Tarnished Twenty - FindLaw Sports Law Blog

Tarnished Twenty - The FindLaw Sports Law Blog - features sports law news and info about sports figures in trouble with the law

As more football players are trademarking their names and catch phrases, one team has been losing its battle to keep the trademark on its controversial mascot.

The United States Patent and Trademark Office (PTO) cancelled the Washington Redskins' trademark last June, based on the mark being "disparaging to Native Americans." On Monday, the Department of Justice threw its support behind the decision, saying the perspective of Native Americans to the team name outweighed the NFL franchise's alleged intent to honor them.

Would you rather go to jail or give evidence that could put your fiance in jail?

This is the impossible questions Shayanna Jenkins, fiancee of former New England Patriots tight end Aaron Hernandez, must wrestle with. Hernandez is charged with murder for the shooting death of Odin Lloyd. The prosecution seems to think that Jenkins is a key witness for their case and want to compel her to testify. If she refuses, she could face jail time, the Hartford Courant reports.

Why is her testimony so important, and can she refuse?

A Texas jury has awarded seven fans about $76,000 for botched seating arrangements at the 2011 Super Bowl. The jury found the NFL breached its ticket contract with fans because of unavailable temporary seating at Dallas Cowboy Stadium.

The fans did not win on their fraud claims against the NFL, but will still receive awards ranging from $5,700 to $22,000 each.

Between patent trolls and pop stars protecting their lyrics, it should be no surprise that athletes are aggressively trademarking their nicknames and catchphrases.

Jameis Winston filed to trademark Famous Jameis last week. Marshawn Lynch trademarked BEASTMODE, "I'm all about that action boss," and "I'm just here so I don't get fined." "Johnny Football" and "RGIII" are protected marks.

From the NFL to college, football players are filing trademarks in an effort to protect their likenesses and keep others from cashing in. So what are trademarks, and why and how are athletes using them to protect and profit from their surnames, styles, and sound bites?

Marqise Lee is suing Lloyd's of London, alleging the insurance marketplace failed to pay on a disability injury policy regarding the 2014 NFL draft.

The Jacksonville Jaguars wide receiver was injured during his junior season at USC and was drafted later than expected.

You mess with the bull, you get the horns. Some Twitter trolls messed with proud papa Curt Schilling after he tweeted congratulations to his daughter her acceptance to college.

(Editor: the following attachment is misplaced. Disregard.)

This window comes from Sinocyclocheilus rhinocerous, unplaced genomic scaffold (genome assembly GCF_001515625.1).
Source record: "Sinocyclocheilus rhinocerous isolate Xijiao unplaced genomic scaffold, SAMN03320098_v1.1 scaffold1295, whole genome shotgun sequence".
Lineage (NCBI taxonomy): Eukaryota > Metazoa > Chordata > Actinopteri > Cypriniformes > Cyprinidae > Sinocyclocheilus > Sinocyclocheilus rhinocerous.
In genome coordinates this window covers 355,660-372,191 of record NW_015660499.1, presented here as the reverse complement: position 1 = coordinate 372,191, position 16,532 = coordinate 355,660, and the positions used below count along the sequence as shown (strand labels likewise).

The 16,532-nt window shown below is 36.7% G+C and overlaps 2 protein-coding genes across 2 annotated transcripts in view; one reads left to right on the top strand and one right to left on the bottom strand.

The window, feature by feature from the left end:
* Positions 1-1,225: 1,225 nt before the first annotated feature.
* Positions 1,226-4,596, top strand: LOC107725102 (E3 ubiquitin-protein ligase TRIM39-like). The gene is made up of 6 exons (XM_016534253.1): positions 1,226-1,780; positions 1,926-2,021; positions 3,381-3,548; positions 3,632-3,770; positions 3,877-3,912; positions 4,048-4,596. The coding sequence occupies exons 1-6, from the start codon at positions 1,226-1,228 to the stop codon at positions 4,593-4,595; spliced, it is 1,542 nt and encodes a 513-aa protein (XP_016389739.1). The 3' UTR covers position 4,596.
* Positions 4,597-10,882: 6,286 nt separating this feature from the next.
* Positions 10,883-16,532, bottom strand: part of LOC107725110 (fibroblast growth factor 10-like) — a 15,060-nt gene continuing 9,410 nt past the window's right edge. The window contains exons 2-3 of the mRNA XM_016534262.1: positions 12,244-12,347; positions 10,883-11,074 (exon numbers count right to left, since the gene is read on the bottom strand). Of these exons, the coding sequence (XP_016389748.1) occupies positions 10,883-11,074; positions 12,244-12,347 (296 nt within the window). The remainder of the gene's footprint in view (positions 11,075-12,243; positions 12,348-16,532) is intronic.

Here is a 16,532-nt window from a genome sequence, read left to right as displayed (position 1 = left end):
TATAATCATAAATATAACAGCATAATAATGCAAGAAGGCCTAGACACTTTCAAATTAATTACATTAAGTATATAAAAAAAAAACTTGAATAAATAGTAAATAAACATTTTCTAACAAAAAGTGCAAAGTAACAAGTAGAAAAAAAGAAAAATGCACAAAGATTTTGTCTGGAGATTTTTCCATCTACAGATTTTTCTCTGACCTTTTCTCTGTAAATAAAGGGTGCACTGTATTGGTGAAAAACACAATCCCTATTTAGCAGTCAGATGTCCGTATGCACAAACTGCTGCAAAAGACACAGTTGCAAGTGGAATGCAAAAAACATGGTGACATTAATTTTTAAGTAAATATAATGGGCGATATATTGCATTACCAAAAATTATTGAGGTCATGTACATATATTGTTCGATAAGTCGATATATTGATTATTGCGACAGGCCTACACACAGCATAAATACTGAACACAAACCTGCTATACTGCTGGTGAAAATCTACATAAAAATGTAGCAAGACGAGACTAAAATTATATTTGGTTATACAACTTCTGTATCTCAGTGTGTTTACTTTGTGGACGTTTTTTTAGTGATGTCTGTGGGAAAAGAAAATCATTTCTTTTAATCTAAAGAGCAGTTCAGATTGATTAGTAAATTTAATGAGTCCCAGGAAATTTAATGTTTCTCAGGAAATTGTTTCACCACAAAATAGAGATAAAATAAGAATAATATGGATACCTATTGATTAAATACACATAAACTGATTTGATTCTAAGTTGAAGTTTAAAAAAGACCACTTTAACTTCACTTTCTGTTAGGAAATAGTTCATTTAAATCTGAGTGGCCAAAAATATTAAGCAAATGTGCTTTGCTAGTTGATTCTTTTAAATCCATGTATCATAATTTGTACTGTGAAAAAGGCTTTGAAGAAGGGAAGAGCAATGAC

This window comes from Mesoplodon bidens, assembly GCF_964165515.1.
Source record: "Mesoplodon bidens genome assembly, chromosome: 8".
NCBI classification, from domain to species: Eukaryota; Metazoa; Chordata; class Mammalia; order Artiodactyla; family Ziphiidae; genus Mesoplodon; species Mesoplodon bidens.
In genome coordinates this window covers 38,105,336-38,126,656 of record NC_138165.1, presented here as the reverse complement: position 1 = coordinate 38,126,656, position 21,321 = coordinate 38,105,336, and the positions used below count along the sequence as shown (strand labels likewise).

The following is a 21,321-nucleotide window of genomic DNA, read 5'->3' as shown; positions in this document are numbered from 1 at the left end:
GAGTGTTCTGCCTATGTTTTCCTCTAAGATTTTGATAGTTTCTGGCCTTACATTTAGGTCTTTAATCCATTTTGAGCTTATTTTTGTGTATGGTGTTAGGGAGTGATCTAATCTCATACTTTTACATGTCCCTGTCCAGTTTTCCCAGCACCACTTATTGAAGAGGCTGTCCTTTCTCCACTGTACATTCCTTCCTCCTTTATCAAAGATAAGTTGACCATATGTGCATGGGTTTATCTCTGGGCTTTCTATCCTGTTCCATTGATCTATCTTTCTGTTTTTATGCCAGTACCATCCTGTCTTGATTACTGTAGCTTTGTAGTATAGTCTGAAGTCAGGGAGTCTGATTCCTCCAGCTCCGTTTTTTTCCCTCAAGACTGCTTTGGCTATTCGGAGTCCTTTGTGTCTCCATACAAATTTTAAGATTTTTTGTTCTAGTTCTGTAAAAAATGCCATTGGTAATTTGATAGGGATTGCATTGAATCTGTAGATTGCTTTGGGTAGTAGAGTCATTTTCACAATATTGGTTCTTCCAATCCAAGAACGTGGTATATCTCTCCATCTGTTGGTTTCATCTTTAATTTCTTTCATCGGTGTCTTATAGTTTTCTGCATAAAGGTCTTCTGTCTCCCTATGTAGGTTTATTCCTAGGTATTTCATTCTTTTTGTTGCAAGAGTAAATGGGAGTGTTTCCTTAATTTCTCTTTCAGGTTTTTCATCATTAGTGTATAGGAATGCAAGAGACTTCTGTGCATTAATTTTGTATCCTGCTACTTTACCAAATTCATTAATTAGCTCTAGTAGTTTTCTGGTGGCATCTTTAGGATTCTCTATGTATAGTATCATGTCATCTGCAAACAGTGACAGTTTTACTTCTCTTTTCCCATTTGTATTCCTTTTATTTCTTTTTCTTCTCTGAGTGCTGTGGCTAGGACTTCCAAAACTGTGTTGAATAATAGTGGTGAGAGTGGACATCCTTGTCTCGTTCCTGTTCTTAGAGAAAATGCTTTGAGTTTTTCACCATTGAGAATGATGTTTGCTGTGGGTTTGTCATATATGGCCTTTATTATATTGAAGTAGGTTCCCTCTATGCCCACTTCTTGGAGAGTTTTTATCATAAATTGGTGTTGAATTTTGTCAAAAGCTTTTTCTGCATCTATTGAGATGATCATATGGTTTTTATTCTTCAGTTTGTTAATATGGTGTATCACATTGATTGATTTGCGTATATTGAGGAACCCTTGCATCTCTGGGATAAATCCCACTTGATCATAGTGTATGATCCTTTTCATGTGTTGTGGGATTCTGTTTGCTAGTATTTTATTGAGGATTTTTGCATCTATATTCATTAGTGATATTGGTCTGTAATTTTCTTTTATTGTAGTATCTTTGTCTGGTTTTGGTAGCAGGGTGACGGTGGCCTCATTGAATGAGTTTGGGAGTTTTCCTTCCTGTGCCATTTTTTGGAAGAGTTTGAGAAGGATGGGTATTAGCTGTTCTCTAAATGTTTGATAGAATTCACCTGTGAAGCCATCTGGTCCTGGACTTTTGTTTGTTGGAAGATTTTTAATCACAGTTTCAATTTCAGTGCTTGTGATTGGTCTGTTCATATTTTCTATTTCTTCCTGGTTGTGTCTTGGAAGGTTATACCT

Schilling responded by tracking down and exposing a few choice commenters, one of whom has already been fired, and may follow up by pursuing criminal charges or a civil lawsuit.

Adrian Peterson and the NFL Players Association have won their appeal of Peterson's indefinite suspension. A U.S. District Court judge has overturned an arbitrator's ruling that previously upheld the NFL's suspension of Peterson following his indictment on child abuse charges.

The Peterson ruling comes three months after an arbitrator tossed the league's suspension of Ray Rice, claiming the NFL essentially punished Rice twice for the same offense.

Marshawn Lynch gave the same answer, "I'm just here so I won't get fined," in response to every question during his initial Super Bowl press conference. (He followed that up with a chorus of "You know why I'm here" the next day.) Now the Seattle Seahawks running back is trying to make sure no one else uses the phrase without his permission.

Lynch filed an application last week to trademark the phrase, in an effort to secure exclusive rights to use it on shirts, hats, and other athletic apparel. And if his past trademark endeavors are any indication, the infamous quote will soon be his, legally.

An arbitration panel in Texas has ordered Lance Armstrong to pay SCA Promotions $10 million based largely on his 2013 confession to doping. SCA had sued Armstrong to recoup bonuses it paid the cyclist for his multiple Tour de France victories.

While Armstrong and his lawyers intend to fight the ruling, SCA has asked a Texas state court to confirm the arbitration decision, giving it the status of a legal judgment.

Abebe Bikila shattered the Olympic marathon record in Rome in 1960, running the entire race barefoot. Now his family is suing Vibram, the running shoe company that advertises the "joyful feeling of barefoot running."

The Associated Press is reporting that Bikila's family has filed a lawsuit in federal court in Tacoma, Washington, alleging that Vibram used their deceased relative's name on a shoe without his, or their, permission.

While Vibram trademarked the name "Bikila" in 2010, Bikila's son Teferi asserts the company had no right to use the name in the first place.